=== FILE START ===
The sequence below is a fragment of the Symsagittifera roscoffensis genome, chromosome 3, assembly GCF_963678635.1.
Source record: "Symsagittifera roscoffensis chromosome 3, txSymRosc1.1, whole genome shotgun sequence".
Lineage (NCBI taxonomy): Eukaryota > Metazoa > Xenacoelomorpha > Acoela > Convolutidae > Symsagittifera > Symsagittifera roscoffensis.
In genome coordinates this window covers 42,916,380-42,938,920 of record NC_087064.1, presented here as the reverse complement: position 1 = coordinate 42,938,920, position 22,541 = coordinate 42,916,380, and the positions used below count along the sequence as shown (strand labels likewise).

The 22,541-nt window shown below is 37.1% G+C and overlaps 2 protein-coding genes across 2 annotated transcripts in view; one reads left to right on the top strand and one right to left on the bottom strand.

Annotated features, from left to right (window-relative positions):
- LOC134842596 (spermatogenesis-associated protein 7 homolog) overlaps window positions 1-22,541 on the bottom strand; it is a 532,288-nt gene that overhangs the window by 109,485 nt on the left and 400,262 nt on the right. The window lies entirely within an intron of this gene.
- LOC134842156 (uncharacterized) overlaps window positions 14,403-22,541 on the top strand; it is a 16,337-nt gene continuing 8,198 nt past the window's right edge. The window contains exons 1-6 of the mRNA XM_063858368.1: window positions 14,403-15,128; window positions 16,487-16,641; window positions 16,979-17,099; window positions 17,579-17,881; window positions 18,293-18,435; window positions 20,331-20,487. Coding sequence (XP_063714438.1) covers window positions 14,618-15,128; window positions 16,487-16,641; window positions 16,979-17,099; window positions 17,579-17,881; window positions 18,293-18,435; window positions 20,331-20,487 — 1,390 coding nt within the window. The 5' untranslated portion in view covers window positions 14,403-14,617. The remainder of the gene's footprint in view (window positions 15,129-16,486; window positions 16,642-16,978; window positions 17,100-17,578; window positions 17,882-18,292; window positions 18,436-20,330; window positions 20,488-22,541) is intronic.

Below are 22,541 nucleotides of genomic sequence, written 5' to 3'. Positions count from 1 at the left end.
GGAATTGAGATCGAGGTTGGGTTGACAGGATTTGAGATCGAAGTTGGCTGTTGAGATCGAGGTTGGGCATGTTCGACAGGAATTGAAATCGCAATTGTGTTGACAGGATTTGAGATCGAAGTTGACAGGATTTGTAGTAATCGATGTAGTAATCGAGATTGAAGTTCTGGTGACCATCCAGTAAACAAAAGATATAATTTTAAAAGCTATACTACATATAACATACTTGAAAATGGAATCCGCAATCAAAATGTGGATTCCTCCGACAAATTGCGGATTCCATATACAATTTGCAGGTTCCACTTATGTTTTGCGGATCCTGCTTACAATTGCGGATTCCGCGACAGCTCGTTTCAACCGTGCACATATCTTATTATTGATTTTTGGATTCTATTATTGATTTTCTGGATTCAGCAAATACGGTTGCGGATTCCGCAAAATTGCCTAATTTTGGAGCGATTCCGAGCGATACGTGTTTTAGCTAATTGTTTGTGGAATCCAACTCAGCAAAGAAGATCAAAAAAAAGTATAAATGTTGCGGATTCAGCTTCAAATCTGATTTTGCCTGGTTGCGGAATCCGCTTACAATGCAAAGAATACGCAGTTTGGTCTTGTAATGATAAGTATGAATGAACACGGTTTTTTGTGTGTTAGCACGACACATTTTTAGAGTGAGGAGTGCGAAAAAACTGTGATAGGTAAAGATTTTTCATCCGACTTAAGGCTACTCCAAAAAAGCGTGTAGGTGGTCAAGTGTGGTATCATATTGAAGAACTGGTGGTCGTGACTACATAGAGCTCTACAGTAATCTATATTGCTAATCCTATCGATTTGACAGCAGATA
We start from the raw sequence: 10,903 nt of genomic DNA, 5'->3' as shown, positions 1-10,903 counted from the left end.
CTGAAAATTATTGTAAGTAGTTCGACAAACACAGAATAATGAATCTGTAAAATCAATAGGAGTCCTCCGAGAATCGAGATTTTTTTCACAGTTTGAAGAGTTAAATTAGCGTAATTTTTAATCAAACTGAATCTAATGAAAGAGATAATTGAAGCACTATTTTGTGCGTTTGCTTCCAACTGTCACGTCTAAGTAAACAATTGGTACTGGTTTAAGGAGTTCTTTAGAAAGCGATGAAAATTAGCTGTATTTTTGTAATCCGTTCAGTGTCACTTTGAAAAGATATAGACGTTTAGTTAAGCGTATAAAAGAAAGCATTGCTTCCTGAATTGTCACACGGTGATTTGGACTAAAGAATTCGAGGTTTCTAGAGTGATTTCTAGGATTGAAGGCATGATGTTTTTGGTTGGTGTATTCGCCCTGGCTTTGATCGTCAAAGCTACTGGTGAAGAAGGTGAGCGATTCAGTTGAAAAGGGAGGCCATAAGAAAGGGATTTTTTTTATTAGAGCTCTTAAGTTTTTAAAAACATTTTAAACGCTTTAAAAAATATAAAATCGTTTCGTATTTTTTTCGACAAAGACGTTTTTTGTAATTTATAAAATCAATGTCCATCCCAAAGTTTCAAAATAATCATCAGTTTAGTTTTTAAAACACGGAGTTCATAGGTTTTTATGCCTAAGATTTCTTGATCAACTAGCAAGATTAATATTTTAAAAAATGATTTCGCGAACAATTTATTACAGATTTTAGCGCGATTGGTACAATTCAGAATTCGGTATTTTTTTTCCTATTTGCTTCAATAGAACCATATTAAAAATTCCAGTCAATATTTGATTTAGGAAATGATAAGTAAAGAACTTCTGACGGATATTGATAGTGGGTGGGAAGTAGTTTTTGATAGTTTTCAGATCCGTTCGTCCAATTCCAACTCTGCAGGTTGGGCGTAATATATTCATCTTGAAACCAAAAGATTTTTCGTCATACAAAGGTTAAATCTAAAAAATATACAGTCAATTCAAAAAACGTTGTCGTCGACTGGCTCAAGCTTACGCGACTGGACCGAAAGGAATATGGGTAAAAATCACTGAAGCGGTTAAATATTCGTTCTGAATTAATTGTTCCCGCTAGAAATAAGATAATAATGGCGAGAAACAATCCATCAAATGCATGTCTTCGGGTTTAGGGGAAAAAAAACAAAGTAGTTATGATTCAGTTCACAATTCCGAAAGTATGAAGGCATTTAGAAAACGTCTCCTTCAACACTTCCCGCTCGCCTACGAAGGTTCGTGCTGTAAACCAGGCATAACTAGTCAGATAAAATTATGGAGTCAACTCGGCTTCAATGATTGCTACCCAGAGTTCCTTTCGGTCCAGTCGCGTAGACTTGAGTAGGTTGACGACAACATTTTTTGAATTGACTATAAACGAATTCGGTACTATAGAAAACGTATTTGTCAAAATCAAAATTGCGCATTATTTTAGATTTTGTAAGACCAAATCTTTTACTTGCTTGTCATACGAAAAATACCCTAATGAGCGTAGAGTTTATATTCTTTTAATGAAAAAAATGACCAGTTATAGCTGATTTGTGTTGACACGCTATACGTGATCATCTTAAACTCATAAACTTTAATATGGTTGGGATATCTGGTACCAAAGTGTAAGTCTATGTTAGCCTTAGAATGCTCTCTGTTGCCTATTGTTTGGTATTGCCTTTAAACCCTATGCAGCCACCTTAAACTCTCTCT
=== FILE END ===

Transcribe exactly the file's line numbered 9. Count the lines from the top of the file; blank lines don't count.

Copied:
Below are 22,541 nucleotides of genomic sequence, written 5' to 3'. Positions count from 1 at the left end.